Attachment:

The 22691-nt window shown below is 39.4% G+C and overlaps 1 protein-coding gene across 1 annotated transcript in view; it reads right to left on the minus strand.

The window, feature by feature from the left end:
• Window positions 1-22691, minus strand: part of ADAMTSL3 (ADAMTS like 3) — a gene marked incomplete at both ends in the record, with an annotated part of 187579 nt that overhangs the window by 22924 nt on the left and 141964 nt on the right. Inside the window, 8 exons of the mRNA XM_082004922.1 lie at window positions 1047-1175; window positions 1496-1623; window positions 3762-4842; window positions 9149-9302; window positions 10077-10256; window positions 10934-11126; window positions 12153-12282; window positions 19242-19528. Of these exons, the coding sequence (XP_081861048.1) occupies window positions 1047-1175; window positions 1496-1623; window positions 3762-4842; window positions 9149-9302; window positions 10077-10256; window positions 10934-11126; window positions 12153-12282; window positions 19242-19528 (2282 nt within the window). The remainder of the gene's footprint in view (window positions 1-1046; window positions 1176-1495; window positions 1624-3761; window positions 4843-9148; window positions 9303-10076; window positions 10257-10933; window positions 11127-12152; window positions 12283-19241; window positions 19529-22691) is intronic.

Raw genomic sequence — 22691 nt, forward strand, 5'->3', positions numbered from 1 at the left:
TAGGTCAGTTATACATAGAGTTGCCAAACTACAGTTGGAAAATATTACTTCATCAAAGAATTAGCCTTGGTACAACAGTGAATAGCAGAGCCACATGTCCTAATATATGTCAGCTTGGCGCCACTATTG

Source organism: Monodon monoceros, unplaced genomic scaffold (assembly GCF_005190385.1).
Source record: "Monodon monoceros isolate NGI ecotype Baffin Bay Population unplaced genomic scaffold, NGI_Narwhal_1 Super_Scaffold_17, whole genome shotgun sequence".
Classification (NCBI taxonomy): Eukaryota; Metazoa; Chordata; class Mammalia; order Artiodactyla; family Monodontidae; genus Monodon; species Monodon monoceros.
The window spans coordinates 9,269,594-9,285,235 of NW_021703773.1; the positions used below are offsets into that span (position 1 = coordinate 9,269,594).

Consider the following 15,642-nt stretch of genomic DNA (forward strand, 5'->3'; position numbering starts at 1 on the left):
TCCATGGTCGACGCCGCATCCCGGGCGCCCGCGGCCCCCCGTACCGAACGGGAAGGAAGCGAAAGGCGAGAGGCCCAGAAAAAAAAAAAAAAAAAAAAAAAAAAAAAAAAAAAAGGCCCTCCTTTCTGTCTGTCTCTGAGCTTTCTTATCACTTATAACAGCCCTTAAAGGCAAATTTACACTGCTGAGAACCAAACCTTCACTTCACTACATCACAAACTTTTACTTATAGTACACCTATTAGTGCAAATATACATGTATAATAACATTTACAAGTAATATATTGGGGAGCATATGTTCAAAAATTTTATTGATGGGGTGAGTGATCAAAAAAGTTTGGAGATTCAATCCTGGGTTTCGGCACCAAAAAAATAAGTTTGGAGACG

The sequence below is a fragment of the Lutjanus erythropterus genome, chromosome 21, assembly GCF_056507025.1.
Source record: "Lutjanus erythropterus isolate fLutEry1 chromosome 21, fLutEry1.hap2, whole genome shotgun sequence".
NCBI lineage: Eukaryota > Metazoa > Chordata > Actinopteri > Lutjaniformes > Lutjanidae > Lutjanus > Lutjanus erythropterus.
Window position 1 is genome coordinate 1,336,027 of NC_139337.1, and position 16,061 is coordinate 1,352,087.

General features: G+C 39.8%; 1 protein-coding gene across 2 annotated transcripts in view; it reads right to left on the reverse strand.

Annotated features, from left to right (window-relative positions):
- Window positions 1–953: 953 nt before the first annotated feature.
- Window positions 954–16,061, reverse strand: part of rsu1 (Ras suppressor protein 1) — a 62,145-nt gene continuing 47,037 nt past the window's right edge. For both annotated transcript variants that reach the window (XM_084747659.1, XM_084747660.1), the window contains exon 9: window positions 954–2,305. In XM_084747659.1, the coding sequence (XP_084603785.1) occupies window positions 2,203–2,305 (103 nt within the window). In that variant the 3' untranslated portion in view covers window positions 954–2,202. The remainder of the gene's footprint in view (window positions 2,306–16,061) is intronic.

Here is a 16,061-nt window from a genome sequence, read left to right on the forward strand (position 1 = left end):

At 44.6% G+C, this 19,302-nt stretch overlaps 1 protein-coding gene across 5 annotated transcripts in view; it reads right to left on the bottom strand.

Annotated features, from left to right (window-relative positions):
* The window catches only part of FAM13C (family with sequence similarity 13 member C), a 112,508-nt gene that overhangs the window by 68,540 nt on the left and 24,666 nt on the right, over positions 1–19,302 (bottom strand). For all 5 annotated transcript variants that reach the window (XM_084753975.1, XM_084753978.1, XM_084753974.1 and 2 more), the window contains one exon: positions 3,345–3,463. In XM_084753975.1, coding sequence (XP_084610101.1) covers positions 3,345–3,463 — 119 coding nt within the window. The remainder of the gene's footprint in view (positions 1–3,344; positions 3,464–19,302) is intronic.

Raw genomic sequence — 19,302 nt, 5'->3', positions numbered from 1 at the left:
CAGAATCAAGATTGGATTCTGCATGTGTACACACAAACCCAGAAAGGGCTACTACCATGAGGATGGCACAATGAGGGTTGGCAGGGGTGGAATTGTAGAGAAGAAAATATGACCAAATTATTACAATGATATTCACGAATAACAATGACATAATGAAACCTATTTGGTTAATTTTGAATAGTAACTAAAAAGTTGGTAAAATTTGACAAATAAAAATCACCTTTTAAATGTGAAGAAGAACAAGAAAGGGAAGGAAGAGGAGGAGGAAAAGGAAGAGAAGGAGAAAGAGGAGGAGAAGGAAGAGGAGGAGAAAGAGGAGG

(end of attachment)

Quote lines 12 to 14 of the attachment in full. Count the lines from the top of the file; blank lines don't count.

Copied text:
The sequence below is a fragment of the Lutjanus erythropterus genome, chromosome 21, assembly GCF_056507025.1.
Source record: "Lutjanus erythropterus isolate fLutEry1 chromosome 21, fLutEry1.hap2, whole genome shotgun sequence".
NCBI lineage: Eukaryota > Metazoa > Chordata > Actinopteri > Lutjaniformes > Lutjanidae > Lutjanus > Lutjanus erythropterus.